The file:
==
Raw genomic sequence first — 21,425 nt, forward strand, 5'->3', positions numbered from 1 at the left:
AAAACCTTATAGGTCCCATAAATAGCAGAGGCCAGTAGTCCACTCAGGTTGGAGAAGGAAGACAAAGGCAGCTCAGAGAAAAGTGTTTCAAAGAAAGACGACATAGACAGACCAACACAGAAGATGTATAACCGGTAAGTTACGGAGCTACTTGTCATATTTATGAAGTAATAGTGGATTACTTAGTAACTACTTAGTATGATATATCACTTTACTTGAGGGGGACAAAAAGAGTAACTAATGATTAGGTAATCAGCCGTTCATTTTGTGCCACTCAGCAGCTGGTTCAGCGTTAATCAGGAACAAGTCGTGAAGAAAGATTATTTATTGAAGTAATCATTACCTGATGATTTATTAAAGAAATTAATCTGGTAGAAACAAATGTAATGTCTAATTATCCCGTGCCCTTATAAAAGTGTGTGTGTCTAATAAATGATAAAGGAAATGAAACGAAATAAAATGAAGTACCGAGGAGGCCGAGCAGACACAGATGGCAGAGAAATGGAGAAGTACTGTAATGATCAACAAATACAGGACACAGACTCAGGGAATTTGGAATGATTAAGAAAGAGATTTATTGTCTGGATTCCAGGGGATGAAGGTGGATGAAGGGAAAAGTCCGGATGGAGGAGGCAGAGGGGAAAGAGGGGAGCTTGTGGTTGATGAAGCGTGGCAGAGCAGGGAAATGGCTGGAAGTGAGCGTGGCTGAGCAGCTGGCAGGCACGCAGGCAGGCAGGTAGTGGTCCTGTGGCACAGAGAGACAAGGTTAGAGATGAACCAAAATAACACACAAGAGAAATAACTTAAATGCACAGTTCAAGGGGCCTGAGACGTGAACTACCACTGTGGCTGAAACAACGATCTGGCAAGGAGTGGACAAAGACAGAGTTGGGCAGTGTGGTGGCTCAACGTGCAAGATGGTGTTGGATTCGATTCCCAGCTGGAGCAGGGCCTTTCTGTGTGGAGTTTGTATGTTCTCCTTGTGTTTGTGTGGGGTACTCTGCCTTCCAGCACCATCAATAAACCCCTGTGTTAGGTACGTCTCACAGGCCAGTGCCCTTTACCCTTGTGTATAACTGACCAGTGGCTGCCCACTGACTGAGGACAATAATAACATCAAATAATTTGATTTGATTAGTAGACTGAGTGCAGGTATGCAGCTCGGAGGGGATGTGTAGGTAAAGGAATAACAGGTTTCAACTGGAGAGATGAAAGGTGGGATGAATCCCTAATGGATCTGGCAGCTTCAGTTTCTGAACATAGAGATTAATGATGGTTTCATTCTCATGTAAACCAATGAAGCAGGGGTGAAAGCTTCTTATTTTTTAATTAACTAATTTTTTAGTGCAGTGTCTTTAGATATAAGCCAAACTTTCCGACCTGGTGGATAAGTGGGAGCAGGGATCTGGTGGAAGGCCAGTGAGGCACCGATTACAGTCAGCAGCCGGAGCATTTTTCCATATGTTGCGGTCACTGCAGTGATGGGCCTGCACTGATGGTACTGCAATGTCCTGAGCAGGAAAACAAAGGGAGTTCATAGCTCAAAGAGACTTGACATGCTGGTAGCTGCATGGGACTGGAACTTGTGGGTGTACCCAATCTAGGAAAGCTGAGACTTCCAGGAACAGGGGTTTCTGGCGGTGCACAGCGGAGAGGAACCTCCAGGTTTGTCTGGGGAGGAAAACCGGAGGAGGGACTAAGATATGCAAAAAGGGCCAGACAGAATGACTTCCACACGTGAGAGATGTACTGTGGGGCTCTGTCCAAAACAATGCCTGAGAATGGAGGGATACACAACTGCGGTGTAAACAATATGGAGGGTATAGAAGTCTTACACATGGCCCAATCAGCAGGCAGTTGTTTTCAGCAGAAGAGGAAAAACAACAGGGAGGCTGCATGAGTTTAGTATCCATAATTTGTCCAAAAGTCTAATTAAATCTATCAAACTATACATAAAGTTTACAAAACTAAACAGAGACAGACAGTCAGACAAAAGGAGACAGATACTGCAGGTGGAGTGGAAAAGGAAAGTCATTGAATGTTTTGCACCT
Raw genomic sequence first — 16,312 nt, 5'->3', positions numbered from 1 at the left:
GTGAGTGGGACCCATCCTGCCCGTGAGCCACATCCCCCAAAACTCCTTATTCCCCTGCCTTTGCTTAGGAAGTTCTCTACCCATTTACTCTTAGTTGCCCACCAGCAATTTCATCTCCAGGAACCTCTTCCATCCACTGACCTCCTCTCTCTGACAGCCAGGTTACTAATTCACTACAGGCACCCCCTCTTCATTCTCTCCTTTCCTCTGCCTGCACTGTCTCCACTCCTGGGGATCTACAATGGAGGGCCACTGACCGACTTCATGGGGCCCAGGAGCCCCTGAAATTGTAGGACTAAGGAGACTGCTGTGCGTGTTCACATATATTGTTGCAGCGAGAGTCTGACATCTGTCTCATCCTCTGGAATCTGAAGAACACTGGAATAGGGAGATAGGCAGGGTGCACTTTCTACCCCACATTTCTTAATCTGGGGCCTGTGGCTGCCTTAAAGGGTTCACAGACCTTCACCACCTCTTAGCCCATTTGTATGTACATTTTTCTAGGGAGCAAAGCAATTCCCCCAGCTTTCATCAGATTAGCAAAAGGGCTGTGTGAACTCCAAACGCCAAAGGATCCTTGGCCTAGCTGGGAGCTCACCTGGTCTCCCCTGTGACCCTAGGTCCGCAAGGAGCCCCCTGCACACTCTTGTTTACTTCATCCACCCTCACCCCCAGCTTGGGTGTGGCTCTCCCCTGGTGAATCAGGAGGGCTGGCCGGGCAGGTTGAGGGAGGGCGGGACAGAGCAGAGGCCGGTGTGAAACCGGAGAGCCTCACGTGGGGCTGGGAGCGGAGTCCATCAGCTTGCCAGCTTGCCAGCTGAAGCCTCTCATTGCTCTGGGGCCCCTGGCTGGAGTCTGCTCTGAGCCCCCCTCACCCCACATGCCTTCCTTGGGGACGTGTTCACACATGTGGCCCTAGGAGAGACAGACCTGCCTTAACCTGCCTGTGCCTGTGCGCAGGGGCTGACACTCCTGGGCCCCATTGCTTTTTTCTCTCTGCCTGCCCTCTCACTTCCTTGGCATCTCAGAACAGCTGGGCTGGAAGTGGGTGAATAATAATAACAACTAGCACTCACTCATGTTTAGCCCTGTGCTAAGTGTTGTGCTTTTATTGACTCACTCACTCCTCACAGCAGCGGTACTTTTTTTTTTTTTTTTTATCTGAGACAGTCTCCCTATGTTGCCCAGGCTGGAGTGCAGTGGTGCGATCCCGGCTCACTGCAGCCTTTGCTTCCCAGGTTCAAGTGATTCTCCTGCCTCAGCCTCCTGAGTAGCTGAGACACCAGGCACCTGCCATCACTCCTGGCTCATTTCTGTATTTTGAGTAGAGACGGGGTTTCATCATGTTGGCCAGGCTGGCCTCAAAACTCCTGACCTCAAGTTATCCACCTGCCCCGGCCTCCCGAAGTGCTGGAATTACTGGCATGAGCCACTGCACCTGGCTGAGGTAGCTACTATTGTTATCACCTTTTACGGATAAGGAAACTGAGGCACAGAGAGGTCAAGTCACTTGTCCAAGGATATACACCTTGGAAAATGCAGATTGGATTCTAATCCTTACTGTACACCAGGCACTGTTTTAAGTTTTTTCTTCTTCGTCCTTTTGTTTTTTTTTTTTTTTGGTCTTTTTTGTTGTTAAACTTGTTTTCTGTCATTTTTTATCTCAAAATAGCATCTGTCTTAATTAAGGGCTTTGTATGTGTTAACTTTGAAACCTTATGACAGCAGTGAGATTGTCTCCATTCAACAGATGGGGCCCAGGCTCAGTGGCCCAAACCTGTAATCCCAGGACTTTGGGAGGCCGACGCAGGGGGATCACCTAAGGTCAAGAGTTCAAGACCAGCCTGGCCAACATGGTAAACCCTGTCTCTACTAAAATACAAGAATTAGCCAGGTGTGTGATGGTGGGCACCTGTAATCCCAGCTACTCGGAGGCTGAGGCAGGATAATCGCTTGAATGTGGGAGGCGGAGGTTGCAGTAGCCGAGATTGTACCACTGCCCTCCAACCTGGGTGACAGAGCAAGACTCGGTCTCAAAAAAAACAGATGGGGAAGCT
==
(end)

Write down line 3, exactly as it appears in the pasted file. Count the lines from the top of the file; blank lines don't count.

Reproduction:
Raw genomic sequence first — 16,312 nt, 5'->3', positions numbered from 1 at the left: